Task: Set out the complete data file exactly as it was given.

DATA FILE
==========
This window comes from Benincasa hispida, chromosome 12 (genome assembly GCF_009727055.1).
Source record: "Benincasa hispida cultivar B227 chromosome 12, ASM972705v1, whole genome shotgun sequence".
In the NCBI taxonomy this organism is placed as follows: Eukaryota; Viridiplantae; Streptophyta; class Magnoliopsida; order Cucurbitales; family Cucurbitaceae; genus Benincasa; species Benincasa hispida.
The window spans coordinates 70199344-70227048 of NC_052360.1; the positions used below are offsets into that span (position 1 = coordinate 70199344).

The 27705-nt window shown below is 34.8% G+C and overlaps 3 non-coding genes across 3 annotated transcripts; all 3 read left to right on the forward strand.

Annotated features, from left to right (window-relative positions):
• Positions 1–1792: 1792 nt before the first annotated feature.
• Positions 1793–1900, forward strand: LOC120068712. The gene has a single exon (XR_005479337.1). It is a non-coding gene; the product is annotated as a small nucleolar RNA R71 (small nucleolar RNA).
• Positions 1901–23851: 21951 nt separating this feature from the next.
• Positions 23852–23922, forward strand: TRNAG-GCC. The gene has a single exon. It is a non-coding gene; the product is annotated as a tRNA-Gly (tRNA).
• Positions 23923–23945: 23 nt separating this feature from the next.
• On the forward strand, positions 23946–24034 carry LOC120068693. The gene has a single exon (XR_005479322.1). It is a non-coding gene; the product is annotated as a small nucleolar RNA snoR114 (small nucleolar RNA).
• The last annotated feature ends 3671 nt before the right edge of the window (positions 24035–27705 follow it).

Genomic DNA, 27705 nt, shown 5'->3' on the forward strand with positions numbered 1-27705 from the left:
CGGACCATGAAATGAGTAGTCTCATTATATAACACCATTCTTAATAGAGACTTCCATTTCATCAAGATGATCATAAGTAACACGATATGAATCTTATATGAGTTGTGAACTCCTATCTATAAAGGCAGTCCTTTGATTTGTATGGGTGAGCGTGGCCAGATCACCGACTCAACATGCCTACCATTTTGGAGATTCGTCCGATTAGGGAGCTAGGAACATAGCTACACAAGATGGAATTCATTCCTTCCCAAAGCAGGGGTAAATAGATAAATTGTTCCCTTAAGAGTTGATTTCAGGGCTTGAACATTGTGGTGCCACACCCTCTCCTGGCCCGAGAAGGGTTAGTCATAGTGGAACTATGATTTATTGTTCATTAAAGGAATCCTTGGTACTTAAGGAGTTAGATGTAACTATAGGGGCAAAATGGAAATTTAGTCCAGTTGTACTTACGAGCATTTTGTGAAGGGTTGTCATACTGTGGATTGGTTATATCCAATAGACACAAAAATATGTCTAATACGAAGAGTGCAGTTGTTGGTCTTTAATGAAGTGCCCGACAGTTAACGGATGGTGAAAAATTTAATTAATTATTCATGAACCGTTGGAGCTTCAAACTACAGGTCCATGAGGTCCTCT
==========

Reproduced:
This window comes from Benincasa hispida, chromosome 12 (genome assembly GCF_009727055.1).
Source record: "Benincasa hispida cultivar B227 chromosome 12, ASM972705v1, whole genome shotgun sequence".
In the NCBI taxonomy this organism is placed as follows: Eukaryota; Viridiplantae; Streptophyta; class Magnoliopsida; order Cucurbitales; family Cucurbitaceae; genus Benincasa; species Benincasa hispida.
The window spans coordinates 70199344-70227048 of NC_052360.1; the positions used below are offsets into that span (position 1 = coordinate 70199344).

The 27705-nt window shown below is 34.8% G+C and overlaps 3 non-coding genes across 3 annotated transcripts; all 3 read left to right on the forward strand.

Annotated features, from left to right (window-relative positions):
• Positions 1–1792: 1792 nt before the first annotated feature.
• Positions 1793–1900, forward strand: LOC120068712. The gene has a single exon (XR_005479337.1). It is a non-coding gene; the product is annotated as a small nucleolar RNA R71 (small nucleolar RNA).
• Positions 1901–23851: 21951 nt separating this feature from the next.
• Positions 23852–23922, forward strand: TRNAG-GCC. The gene has a single exon. It is a non-coding gene; the product is annotated as a tRNA-Gly (tRNA).
• Positions 23923–23945: 23 nt separating this feature from the next.
• On the forward strand, positions 23946–24034 carry LOC120068693. The gene has a single exon (XR_005479322.1). It is a non-coding gene; the product is annotated as a small nucleolar RNA snoR114 (small nucleolar RNA).
• The last annotated feature ends 3671 nt before the right edge of the window (positions 24035–27705 follow it).

Genomic DNA, 27705 nt, shown 5'->3' on the forward strand with positions numbered 1-27705 from the left:
CGGACCATGAAATGAGTAGTCTCATTATATAACACCATTCTTAATAGAGACTTCCATTTCATCAAGATGATCATAAGTAACACGATATGAATCTTATATGAGTTGTGAACTCCTATCTATAAAGGCAGTCCTTTGATTTGTATGGGTGAGCGTGGCCAGATCACCGACTCAACATGCCTACCATTTTGGAGATTCGTCCGATTAGGGAGCTAGGAACATAGCTACACAAGATGGAATTCATTCCTTCCCAAAGCAGGGGTAAATAGATAAATTGTTCCCTTAAGAGTTGATTTCAGGGCTTGAACATTGTGGTGCCACACCCTCTCCTGGCCCGAGAAGGGTTAGTCATAGTGGAACTATGATTTATTGTTCATTAAAGGAATCCTTGGTACTTAAGGAGTTAGATGTAACTATAGGGGCAAAATGGAAATTTAGTCCAGTTGTACTTACGAGCATTTTGTGAAGGGTTGTCATACTGTGGATTGGTTATATCCAATAGACACAAAAATATGTCTAATACGAAGAGTGCAGTTGTTGGTCTTTAATGAAGTGCCCGACAGTTAACGGATGGTGAAAAATTTAATTAATTATTCATGAACCGTTGGAGCTTCAAACTACAGGTCCATGAGGTCCTCT